Our Christmas tree is up, little white lights twinkle from the dogwood tree next to our porch, and our fireplace boasts a roaring fire more often than not. The holiday season has snuck up on us once again, but we’re embracing every moment. It is always a special time of year, but this year, as we enjoy the season for the first time in our new home, it feels particularly so.
For me, the holidays are about gathering with my loved ones – usually around a table. It’s such a simple act that is often overcomplicated with too many details. Not surprisingly so, this thinking tends to discourage people from hosting. And frankly, if I overthought every dinner, I would stop hosting people as well. The truth is though, the table and menu don’t need to be fussed over. In fact, a simpler menu is the key to a great party – one that you as the host can enjoy as much as your family and guests.
Typically, when I host a dinner party, I start the night out with a board of cheeses and charcuterie. It requires little effort and can easily be put together ahead of time, allowing me the flexibility to enjoy a glass of wine with my guests, rather than stressing over the food. Better yet, it allows me to get creative. I love experimenting and catering to every palate with different varieties of charcuterie, cheeses, and various accoutrement. To me, building a charcuterie board is about thinking outside of the box – doing away with traditional “rules” and “guidelines” and having a little fun. Who says a charcuterie board has to be a pile of salami and cheese? That type of rigid thinking will always result in a “bored” board – one that will fail to excite both you and your guests.
I’m here today to share a festive, “un-bored” charcuterie board filled with a wide range of delicious charcuterie from Trois Petits Cochons, cheeses, dips, and unexpected accoutrements. Below you’ll also find a list of 10 tips – meant as a guide, not as a rule book – on how to assemble your own beautiful, lively board. And, in the spirit of the holidays, I’ve also included a few recipes that I feel pair particularly well with the charcuterie as well as add festive color, including a beet + cashew dip, simple roasted carrots, and pickled gherkin cucumbers.
The earthiness and subtle sweetness of the beet dip brings out the rich, salty flavors of the rillettes and pâté. The cashews in the dip also provide substance and richness – making it not only a great complement to the charcuterie, but also a delicious main attraction for any vegans or vegetarians you may have in your crowd. The roasted carrots are about as simple as they come – meant as an unexpected substitute to traditional raw crudite, but can be eaten with your fingers just the same. And, the pickled gherkin cucumbers act as a light palate cleanser – providing a sweet alternative to the more traditional cornichons that are also on the board.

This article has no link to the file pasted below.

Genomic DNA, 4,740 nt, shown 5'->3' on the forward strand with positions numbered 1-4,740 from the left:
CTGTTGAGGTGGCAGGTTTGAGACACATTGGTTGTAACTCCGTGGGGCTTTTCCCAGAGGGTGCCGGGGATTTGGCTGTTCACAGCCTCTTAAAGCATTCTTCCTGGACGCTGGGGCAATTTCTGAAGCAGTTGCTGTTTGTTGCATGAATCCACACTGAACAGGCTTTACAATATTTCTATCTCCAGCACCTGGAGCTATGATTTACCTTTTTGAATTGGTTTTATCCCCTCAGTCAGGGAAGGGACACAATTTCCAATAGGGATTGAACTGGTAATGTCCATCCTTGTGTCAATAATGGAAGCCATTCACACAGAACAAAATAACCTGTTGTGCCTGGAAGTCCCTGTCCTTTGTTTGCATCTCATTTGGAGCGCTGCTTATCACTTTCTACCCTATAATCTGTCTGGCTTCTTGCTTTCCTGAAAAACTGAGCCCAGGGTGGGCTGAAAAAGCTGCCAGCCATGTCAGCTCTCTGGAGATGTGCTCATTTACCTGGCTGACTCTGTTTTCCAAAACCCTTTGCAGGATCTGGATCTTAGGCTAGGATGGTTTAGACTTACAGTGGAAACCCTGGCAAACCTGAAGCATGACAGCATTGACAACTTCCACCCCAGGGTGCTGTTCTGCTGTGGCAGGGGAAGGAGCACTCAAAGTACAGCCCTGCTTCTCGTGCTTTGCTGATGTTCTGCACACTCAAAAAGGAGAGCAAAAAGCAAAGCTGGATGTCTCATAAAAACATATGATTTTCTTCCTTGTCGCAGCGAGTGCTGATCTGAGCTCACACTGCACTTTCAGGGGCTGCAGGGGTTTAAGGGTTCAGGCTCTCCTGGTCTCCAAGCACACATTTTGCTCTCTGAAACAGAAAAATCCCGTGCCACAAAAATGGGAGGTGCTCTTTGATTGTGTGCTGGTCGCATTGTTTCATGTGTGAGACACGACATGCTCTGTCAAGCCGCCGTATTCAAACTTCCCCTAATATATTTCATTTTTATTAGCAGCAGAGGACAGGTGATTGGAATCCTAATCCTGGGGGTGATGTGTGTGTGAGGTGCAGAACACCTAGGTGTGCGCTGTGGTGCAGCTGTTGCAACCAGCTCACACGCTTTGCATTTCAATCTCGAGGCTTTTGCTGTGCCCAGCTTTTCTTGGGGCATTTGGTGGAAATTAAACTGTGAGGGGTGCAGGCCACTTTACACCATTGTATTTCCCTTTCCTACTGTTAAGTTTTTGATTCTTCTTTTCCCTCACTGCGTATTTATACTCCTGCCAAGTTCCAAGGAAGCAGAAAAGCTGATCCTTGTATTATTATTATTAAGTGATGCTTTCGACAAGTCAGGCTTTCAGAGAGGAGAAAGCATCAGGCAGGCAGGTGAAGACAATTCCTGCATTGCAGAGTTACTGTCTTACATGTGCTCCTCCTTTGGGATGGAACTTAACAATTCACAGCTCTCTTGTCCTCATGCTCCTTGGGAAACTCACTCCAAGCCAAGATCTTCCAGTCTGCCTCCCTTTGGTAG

I hope everyone has a lovely holiday season, filled with family, friends and of course, good food.
My sincere thanks to Trois Petits Cochons for sponsoring this post, and for sharing so many of their delicious products with me!
holiday charcuterie board
1 (7 ounce) container Trois Petits Cochons Rillettes de Canard
1 (4 ounce) Trois Petits Cochons Pâté aux Pommes et Cidre
1 (4 ounce) package Trois Petits Cochons Sliced Saucisson Sec
1 (3 ounce) package Trois Petits Cochons Sliced Jambon Sec
Trois Petits Cochons Cornichons Piquants
beet + cashew dip (recipe below)
simple roasted carrots (recipe below)
pickled gherkin cucumbers (recipe below)
assorted hard and soft cheeses
dried fruits (plums, fermented figs)
10 tips for assembling an ‘un-bored’ charcuterie board:
1. When choosing charcuterie to include, make sure to use a good variety of textures and flavors – Trois Petits Cochons offers many delicious options. For this board, I used a few of their sliced cured meats (dry cured ham and air dried sausage) for snacking, as well as a pâté and rillettes for spreading on crackers.
2. The same logic applies to cheeses – make sure to include a range of textures and flavors. I included both goat’s and cow’s milk cheeses, as well as a mixture of hard and soft textures. A wedge of pungent blue cheese will satisfy those with more adventurous palates, while sweeter cheeses like aged gouda and gruyère are always crowd pleasers.
3. Include complementary flavors. Accoutrements should complement the charcuterie, not overwhelm it. Sweet flavors, like grapes and dried fruits, complement saltier charcuterie and cheeses, while sour, acidic flavors, like cornichons and other pickled vegetables are great palate cleansers.
4. Don’t stop at fruits and pickles – boards benefit from all different kinds of foods that aren’t necessarily “traditional”. Try including some fun dips or spreads (like this beet + cashew dip, below), or other unexpected small bites like vegetable fritters, crostini, deviled eggs, or even simple roasted vegetables that can be eaten with your fingers (like these simple roasted carrots, below) – anything that complements your charcuterie and keeps things interesting. It’s also a good idea to make sure at least one of these options is vegan or at least vegetarian, to satisfy all palates in your crowd.